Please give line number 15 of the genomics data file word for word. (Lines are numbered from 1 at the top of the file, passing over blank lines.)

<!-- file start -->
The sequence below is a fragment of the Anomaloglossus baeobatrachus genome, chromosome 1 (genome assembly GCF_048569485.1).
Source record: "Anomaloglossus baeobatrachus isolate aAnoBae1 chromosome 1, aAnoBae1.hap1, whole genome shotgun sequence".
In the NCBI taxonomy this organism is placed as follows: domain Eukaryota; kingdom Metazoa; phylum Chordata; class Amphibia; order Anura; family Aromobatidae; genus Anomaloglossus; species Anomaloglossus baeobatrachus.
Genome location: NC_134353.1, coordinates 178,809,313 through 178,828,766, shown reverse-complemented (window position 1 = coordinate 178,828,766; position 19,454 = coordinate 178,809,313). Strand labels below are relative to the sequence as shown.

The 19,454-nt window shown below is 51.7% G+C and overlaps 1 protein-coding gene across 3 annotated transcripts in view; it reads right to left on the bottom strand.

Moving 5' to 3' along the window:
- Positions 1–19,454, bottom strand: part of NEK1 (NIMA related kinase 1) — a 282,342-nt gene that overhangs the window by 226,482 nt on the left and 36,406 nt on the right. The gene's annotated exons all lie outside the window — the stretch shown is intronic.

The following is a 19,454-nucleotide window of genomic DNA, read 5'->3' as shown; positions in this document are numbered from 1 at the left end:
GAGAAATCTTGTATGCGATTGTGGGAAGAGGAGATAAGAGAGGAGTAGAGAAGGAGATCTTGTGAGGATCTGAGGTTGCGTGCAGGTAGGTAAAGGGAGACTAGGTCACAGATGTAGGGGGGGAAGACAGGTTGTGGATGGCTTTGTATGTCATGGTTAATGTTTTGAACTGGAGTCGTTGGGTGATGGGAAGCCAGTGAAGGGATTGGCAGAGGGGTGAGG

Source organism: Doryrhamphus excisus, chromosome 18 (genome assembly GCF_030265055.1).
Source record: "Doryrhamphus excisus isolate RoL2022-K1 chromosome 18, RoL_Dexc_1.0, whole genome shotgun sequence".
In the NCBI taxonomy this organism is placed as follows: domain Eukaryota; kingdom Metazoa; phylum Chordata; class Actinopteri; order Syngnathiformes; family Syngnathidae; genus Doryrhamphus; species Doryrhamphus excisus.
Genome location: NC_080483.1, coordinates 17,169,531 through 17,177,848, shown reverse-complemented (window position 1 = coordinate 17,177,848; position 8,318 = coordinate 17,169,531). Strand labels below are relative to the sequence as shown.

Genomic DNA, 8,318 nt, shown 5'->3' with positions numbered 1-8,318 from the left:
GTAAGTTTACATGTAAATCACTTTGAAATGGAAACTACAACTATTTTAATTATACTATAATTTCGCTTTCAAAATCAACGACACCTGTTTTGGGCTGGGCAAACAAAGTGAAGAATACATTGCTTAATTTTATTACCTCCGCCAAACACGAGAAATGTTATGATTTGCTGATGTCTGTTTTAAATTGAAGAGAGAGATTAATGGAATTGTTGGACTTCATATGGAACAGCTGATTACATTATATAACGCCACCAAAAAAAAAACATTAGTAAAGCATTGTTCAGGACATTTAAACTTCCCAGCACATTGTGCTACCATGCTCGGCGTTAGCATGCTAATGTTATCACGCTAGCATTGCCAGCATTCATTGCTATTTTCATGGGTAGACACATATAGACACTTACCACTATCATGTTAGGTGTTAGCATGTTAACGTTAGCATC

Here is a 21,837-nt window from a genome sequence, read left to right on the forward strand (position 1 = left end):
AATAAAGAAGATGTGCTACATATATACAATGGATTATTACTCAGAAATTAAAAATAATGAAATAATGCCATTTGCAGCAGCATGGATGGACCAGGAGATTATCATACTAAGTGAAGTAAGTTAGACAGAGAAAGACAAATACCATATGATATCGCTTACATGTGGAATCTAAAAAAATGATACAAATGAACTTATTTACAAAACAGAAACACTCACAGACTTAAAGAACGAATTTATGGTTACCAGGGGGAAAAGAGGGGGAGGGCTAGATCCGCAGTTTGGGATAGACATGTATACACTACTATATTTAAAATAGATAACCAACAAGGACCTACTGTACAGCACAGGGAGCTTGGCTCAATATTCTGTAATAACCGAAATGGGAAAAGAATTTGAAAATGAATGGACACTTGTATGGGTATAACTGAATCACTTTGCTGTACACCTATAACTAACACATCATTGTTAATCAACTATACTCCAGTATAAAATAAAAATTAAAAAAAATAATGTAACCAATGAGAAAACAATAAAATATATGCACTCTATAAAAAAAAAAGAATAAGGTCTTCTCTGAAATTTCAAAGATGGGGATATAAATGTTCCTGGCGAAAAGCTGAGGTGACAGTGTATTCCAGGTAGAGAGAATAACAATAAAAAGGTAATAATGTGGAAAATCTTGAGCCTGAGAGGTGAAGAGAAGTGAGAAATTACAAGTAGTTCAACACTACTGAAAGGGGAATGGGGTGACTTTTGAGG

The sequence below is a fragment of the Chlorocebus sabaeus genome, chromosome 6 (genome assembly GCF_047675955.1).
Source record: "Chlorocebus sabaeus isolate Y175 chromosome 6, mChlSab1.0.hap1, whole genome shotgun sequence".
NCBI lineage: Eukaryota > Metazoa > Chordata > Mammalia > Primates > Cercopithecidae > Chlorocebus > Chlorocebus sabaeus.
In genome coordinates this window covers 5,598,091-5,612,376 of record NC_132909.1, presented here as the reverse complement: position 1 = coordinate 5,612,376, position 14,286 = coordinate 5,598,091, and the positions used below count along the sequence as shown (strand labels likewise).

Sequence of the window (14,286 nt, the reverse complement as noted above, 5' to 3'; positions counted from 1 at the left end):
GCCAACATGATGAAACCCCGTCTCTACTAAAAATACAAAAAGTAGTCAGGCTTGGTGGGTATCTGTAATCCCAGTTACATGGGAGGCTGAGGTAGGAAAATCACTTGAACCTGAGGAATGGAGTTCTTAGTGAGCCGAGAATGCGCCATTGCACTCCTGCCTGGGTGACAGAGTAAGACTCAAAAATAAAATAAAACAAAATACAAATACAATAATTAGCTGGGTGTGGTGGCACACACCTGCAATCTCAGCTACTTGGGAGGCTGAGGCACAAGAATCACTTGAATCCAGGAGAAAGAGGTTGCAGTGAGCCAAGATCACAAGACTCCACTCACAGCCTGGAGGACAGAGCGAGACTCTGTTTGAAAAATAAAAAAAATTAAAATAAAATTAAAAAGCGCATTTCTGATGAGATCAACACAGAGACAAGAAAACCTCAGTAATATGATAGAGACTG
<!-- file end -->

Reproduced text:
GTAAGTTTACATGTAAATCACTTTGAAATGGAAACTACAACTATTTTAATTATACTATAATTTCGCTTTCAAAATCAACGACACCTGTTTTGGGCTGGGCAAACAAAGTGAAGAATACATTGCTTAATTTTATTACCTCCGCCAAACACGAGAAATGTTATGATTTGCTGATGTCTGTTTTAAATTGAAGAGAGAGATTAATGGAATTGTTGGACTTCATATGGAACAGCTGATTACATTATATAACGCCACCAAAAAAAAAACATTAGTAAAGCATTGTTCAGGACATTTAAACTTCCCAGCACATTGTGCTACCATGCTCGGCGTTAGCATGCTAATGTTATCACGCTAGCATTGCCAGCATTCATTGCTATTTTCATGGGTAGACACATATAGACACTTACCACTATCATGTTAGGTGTTAGCATGTTAACGTTAGCATC